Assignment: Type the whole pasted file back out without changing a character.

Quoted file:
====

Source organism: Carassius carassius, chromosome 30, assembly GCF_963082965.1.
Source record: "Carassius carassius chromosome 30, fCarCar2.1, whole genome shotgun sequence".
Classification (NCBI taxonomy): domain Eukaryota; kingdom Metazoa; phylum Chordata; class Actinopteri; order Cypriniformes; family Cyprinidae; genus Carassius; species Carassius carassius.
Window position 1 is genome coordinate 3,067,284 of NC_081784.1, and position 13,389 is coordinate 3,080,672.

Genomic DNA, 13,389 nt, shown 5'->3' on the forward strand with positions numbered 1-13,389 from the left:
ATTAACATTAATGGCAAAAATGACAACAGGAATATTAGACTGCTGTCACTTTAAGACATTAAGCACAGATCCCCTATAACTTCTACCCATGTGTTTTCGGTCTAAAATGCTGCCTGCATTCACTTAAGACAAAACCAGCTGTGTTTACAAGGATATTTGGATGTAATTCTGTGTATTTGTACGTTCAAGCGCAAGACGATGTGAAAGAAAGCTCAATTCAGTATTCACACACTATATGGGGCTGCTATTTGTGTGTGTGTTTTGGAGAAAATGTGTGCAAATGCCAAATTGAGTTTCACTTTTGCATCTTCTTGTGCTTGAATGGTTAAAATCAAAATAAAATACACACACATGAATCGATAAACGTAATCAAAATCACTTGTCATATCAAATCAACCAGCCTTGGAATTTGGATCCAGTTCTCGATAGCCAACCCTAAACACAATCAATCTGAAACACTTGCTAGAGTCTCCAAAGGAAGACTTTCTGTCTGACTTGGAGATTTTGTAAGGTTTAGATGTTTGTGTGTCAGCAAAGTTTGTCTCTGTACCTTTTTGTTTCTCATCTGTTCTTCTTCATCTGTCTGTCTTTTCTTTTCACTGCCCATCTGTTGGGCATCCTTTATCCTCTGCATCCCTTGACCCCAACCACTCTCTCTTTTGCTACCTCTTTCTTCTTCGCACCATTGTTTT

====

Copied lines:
Source organism: Carassius carassius, chromosome 30, assembly GCF_963082965.1.
Source record: "Carassius carassius chromosome 30, fCarCar2.1, whole genome shotgun sequence".
Classification (NCBI taxonomy): domain Eukaryota; kingdom Metazoa; phylum Chordata; class Actinopteri; order Cypriniformes; family Cyprinidae; genus Carassius; species Carassius carassius.
Window position 1 is genome coordinate 3,067,284 of NC_081784.1, and position 13,389 is coordinate 3,080,672.

Genomic DNA, 13,389 nt, shown 5'->3' on the forward strand with positions numbered 1-13,389 from the left:
ATTAACATTAATGGCAAAAATGACAACAGGAATATTAGACTGCTGTCACTTTAAGACATTAAGCACAGATCCCCTATAACTTCTACCCATGTGTTTTCGGTCTAAAATGCTGCCTGCATTCACTTAAGACAAAACCAGCTGTGTTTACAAGGATATTTGGATGTAATTCTGTGTATTTGTACGTTCAAGCGCAAGACGATGTGAAAGAAAGCTCAATTCAGTATTCACACACTATATGGGGCTGCTATTTGTGTGTGTGTTTTGGAGAAAATGTGTGCAAATGCCAAATTGAGTTTCACTTTTGCATCTTCTTGTGCTTGAATGGTTAAAATCAAAATAAAATACACACACATGAATCGATAAACGTAATCAAAATCACTTGTCATATCAAATCAACCAGCCTTGGAATTTGGATCCAGTTCTCGATAGCCAACCCTAAACACAATCAATCTGAAACACTTGCTAGAGTCTCCAAAGGAAGACTTTCTGTCTGACTTGGAGATTTTGTAAGGTTTAGATGTTTGTGTGTCAGCAAAGTTTGTCTCTGTACCTTTTTGTTTCTCATCTGTTCTTCTTCATCTGTCTGTCTTTTCTTTTCACTGCCCATCTGTTGGGCATCCTTTATCCTCTGCATCCCTTGACCCCAACCACTCTCTCTTTTGCTACCTCTTTCTTCTTCGCACCATTGTTTT